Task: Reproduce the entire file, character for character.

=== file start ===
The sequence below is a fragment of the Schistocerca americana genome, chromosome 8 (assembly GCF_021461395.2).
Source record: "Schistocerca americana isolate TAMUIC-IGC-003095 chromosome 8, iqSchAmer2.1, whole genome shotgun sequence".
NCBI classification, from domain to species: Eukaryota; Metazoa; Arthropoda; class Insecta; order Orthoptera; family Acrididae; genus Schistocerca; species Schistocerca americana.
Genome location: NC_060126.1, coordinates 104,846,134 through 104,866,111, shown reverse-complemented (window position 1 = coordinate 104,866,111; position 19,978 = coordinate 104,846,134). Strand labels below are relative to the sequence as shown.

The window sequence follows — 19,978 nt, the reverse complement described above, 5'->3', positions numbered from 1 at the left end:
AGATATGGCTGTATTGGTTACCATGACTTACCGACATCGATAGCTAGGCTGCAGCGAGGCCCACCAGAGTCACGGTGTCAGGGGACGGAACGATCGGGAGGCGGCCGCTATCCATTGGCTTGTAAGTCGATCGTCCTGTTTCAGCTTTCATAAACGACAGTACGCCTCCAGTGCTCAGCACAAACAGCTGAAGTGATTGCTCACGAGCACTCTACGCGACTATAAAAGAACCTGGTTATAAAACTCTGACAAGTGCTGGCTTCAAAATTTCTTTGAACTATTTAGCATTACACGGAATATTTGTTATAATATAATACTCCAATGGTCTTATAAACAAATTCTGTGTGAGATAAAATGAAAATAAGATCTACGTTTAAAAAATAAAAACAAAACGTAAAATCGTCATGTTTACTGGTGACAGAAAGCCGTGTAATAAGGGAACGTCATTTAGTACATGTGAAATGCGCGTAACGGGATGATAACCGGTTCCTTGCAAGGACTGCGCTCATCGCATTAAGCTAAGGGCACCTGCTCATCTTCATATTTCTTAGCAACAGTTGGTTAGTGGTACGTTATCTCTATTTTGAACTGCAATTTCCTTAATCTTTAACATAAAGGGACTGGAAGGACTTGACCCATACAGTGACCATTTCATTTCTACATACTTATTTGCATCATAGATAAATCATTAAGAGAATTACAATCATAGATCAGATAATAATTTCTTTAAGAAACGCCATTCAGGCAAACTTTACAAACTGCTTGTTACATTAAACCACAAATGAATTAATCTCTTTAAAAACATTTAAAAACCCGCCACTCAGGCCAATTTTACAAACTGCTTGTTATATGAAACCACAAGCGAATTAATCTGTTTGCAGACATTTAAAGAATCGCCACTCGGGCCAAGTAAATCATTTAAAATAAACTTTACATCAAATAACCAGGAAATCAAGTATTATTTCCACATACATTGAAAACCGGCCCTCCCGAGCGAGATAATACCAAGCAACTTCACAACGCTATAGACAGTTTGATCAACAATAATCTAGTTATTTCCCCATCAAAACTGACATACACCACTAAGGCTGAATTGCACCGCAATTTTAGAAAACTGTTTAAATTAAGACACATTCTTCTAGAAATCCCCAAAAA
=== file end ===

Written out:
The sequence below is a fragment of the Schistocerca americana genome, chromosome 8 (assembly GCF_021461395.2).
Source record: "Schistocerca americana isolate TAMUIC-IGC-003095 chromosome 8, iqSchAmer2.1, whole genome shotgun sequence".
NCBI classification, from domain to species: Eukaryota; Metazoa; Arthropoda; class Insecta; order Orthoptera; family Acrididae; genus Schistocerca; species Schistocerca americana.
Genome location: NC_060126.1, coordinates 104,846,134 through 104,866,111, shown reverse-complemented (window position 1 = coordinate 104,866,111; position 19,978 = coordinate 104,846,134). Strand labels below are relative to the sequence as shown.

The window sequence follows — 19,978 nt, the reverse complement described above, 5'->3', positions numbered from 1 at the left end:
AGATATGGCTGTATTGGTTACCATGACTTACCGACATCGATAGCTAGGCTGCAGCGAGGCCCACCAGAGTCACGGTGTCAGGGGACGGAACGATCGGGAGGCGGCCGCTATCCATTGGCTTGTAAGTCGATCGTCCTGTTTCAGCTTTCATAAACGACAGTACGCCTCCAGTGCTCAGCACAAACAGCTGAAGTGATTGCTCACGAGCACTCTACGCGACTATAAAAGAACCTGGTTATAAAACTCTGACAAGTGCTGGCTTCAAAATTTCTTTGAACTATTTAGCATTACACGGAATATTTGTTATAATATAATACTCCAATGGTCTTATAAACAAATTCTGTGTGAGATAAAATGAAAATAAGATCTACGTTTAAAAAATAAAAACAAAACGTAAAATCGTCATGTTTACTGGTGACAGAAAGCCGTGTAATAAGGGAACGTCATTTAGTACATGTGAAATGCGCGTAACGGGATGATAACCGGTTCCTTGCAAGGACTGCGCTCATCGCATTAAGCTAAGGGCACCTGCTCATCTTCATATTTCTTAGCAACAGTTGGTTAGTGGTACGTTATCTCTATTTTGAACTGCAATTTCCTTAATCTTTAACATAAAGGGACTGGAAGGACTTGACCCATACAGTGACCATTTCATTTCTACATACTTATTTGCATCATAGATAAATCATTAAGAGAATTACAATCATAGATCAGATAATAATTTCTTTAAGAAACGCCATTCAGGCAAACTTTACAAACTGCTTGTTACATTAAACCACAAATGAATTAATCTCTTTAAAAACATTTAAAAACCCGCCACTCAGGCCAATTTTACAAACTGCTTGTTATATGAAACCACAAGCGAATTAATCTGTTTGCAGACATTTAAAGAATCGCCACTCGGGCCAAGTAAATCATTTAAAATAAACTTTACATCAAATAACCAGGAAATCAAGTATTATTTCCACATACATTGAAAACCGGCCCTCCCGAGCGAGATAATACCAAGCAACTTCACAACGCTATAGACAGTTTGATCAACAATAATCTAGTTATTTCCCCATCAAAACTGACATACACCACTAAGGCTGAATTGCACCGCAATTTTAGAAAACTGTTTAAATTAAGACACATTCTTCTAGAAATCCCCAAAAA